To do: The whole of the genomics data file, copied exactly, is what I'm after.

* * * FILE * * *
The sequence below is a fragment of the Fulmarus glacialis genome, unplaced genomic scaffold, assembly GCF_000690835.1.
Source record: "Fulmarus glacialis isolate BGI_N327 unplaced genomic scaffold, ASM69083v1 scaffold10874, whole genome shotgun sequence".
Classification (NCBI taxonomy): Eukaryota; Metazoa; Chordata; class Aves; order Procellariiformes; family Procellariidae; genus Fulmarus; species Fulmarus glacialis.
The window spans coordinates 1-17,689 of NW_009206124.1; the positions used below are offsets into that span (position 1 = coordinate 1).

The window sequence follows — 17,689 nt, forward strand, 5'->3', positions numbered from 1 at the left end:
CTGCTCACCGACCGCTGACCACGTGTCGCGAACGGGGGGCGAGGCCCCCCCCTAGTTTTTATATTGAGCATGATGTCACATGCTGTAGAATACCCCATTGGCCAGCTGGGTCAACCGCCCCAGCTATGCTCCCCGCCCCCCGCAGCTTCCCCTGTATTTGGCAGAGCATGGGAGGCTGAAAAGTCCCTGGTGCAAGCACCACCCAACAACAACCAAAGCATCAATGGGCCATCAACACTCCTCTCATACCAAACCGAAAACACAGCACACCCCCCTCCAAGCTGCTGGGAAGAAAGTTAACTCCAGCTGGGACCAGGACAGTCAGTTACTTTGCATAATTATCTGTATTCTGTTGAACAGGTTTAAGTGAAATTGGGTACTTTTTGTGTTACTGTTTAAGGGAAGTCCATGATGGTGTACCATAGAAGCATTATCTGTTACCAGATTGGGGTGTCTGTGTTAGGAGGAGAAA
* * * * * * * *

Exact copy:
The sequence below is a fragment of the Fulmarus glacialis genome, unplaced genomic scaffold, assembly GCF_000690835.1.
Source record: "Fulmarus glacialis isolate BGI_N327 unplaced genomic scaffold, ASM69083v1 scaffold10874, whole genome shotgun sequence".
Classification (NCBI taxonomy): Eukaryota; Metazoa; Chordata; class Aves; order Procellariiformes; family Procellariidae; genus Fulmarus; species Fulmarus glacialis.
The window spans coordinates 1-17,689 of NW_009206124.1; the positions used below are offsets into that span (position 1 = coordinate 1).

The window sequence follows — 17,689 nt, forward strand, 5'->3', positions numbered from 1 at the left end:
CTGCTCACCGACCGCTGACCACGTGTCGCGAACGGGGGGCGAGGCCCCCCCCTAGTTTTTATATTGAGCATGATGTCACATGCTGTAGAATACCCCATTGGCCAGCTGGGTCAACCGCCCCAGCTATGCTCCCCGCCCCCCGCAGCTTCCCCTGTATTTGGCAGAGCATGGGAGGCTGAAAAGTCCCTGGTGCAAGCACCACCCAACAACAACCAAAGCATCAATGGGCCATCAACACTCCTCTCATACCAAACCGAAAACACAGCACACCCCCCTCCAAGCTGCTGGGAAGAAAGTTAACTCCAGCTGGGACCAGGACAGTCAGTTACTTTGCATAATTATCTGTATTCTGTTGAACAGGTTTAAGTGAAATTGGGTACTTTTTGTGTTACTGTTTAAGGGAAGTCCATGATGGTGTACCATAGAAGCATTATCTGTTACCAGATTGGGGTGTCTGTGTTAGGAGGAGAAA